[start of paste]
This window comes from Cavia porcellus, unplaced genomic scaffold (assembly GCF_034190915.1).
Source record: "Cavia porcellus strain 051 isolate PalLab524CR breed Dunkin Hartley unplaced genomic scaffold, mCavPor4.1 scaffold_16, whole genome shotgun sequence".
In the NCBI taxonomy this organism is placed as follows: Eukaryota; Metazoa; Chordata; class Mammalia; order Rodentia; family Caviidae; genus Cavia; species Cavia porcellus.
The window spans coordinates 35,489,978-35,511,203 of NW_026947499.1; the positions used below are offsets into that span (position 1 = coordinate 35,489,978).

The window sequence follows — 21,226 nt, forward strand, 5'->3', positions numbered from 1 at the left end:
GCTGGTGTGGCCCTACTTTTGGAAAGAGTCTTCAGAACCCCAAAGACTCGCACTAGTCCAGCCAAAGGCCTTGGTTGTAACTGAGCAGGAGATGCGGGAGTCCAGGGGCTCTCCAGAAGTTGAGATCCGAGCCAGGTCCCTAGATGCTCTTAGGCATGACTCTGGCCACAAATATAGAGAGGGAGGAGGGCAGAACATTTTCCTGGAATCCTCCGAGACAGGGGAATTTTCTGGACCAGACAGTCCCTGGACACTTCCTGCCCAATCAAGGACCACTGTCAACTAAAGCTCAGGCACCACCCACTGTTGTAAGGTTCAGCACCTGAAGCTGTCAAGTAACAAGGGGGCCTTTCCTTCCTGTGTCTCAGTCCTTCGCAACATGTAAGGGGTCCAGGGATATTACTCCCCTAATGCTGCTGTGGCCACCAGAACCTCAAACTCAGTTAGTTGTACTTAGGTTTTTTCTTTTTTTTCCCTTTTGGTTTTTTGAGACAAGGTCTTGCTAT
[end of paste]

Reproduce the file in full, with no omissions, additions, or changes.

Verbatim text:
This window comes from Cavia porcellus, unplaced genomic scaffold (assembly GCF_034190915.1).
Source record: "Cavia porcellus strain 051 isolate PalLab524CR breed Dunkin Hartley unplaced genomic scaffold, mCavPor4.1 scaffold_16, whole genome shotgun sequence".
In the NCBI taxonomy this organism is placed as follows: Eukaryota; Metazoa; Chordata; class Mammalia; order Rodentia; family Caviidae; genus Cavia; species Cavia porcellus.
The window spans coordinates 35,489,978-35,511,203 of NW_026947499.1; the positions used below are offsets into that span (position 1 = coordinate 35,489,978).

The window sequence follows — 21,226 nt, forward strand, 5'->3', positions numbered from 1 at the left end:
GCTGGTGTGGCCCTACTTTTGGAAAGAGTCTTCAGAACCCCAAAGACTCGCACTAGTCCAGCCAAAGGCCTTGGTTGTAACTGAGCAGGAGATGCGGGAGTCCAGGGGCTCTCCAGAAGTTGAGATCCGAGCCAGGTCCCTAGATGCTCTTAGGCATGACTCTGGCCACAAATATAGAGAGGGAGGAGGGCAGAACATTTTCCTGGAATCCTCCGAGACAGGGGAATTTTCTGGACCAGACAGTCCCTGGACACTTCCTGCCCAATCAAGGACCACTGTCAACTAAAGCTCAGGCACCACCCACTGTTGTAAGGTTCAGCACCTGAAGCTGTCAAGTAACAAGGGGGCCTTTCCTTCCTGTGTCTCAGTCCTTCGCAACATGTAAGGGGTCCAGGGATATTACTCCCCTAATGCTGCTGTGGCCACCAGAACCTCAAACTCAGTTAGTTGTACTTAGGTTTTTTCTTTTTTTTCCCTTTTGGTTTTTTGAGACAAGGTCTTGCTAT